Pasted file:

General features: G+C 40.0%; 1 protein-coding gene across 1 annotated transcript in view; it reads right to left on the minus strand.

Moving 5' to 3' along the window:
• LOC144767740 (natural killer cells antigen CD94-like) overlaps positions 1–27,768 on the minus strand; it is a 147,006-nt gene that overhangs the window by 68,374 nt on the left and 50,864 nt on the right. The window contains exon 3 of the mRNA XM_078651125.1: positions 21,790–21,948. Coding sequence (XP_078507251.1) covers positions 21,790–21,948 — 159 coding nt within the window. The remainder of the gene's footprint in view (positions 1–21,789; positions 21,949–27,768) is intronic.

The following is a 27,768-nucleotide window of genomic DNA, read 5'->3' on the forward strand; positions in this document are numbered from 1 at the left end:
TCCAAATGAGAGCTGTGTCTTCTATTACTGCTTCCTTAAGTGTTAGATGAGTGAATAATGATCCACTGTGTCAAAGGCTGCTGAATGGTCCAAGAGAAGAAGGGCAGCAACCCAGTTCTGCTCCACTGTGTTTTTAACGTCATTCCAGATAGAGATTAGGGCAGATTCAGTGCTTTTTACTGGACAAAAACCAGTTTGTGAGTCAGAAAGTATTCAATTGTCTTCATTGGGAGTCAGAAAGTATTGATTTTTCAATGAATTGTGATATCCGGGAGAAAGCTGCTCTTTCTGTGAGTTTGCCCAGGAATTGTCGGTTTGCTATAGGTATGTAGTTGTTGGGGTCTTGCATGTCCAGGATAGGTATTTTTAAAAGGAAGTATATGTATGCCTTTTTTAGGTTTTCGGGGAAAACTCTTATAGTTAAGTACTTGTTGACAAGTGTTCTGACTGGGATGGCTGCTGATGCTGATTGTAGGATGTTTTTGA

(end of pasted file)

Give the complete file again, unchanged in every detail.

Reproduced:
General features: G+C 40.0%; 1 protein-coding gene across 1 annotated transcript in view; it reads right to left on the minus strand.

Moving 5' to 3' along the window:
• LOC144767740 (natural killer cells antigen CD94-like) overlaps positions 1–27,768 on the minus strand; it is a 147,006-nt gene that overhangs the window by 68,374 nt on the left and 50,864 nt on the right. The window contains exon 3 of the mRNA XM_078651125.1: positions 21,790–21,948. Coding sequence (XP_078507251.1) covers positions 21,790–21,948 — 159 coding nt within the window. The remainder of the gene's footprint in view (positions 1–21,789; positions 21,949–27,768) is intronic.

The following is a 27,768-nucleotide window of genomic DNA, read 5'->3' on the forward strand; positions in this document are numbered from 1 at the left end:
TCCAAATGAGAGCTGTGTCTTCTATTACTGCTTCCTTAAGTGTTAGATGAGTGAATAATGATCCACTGTGTCAAAGGCTGCTGAATGGTCCAAGAGAAGAAGGGCAGCAACCCAGTTCTGCTCCACTGTGTTTTTAACGTCATTCCAGATAGAGATTAGGGCAGATTCAGTGCTTTTTACTGGACAAAAACCAGTTTGTGAGTCAGAAAGTATTCAATTGTCTTCATTGGGAGTCAGAAAGTATTGATTTTTCAATGAATTGTGATATCCGGGAGAAAGCTGCTCTTTCTGTGAGTTTGCCCAGGAATTGTCGGTTTGCTATAGGTATGTAGTTGTTGGGGTCTTGCATGTCCAGGATAGGTATTTTTAAAAGGAAGTATATGTATGCCTTTTTTAGGTTTTCGGGGAAAACTCTTATAGTTAAGTACTTGTTGACAAGTGTTCTGACTGGGATGGCTGCTGATGCTGATTGTAGGATGTTTTTGA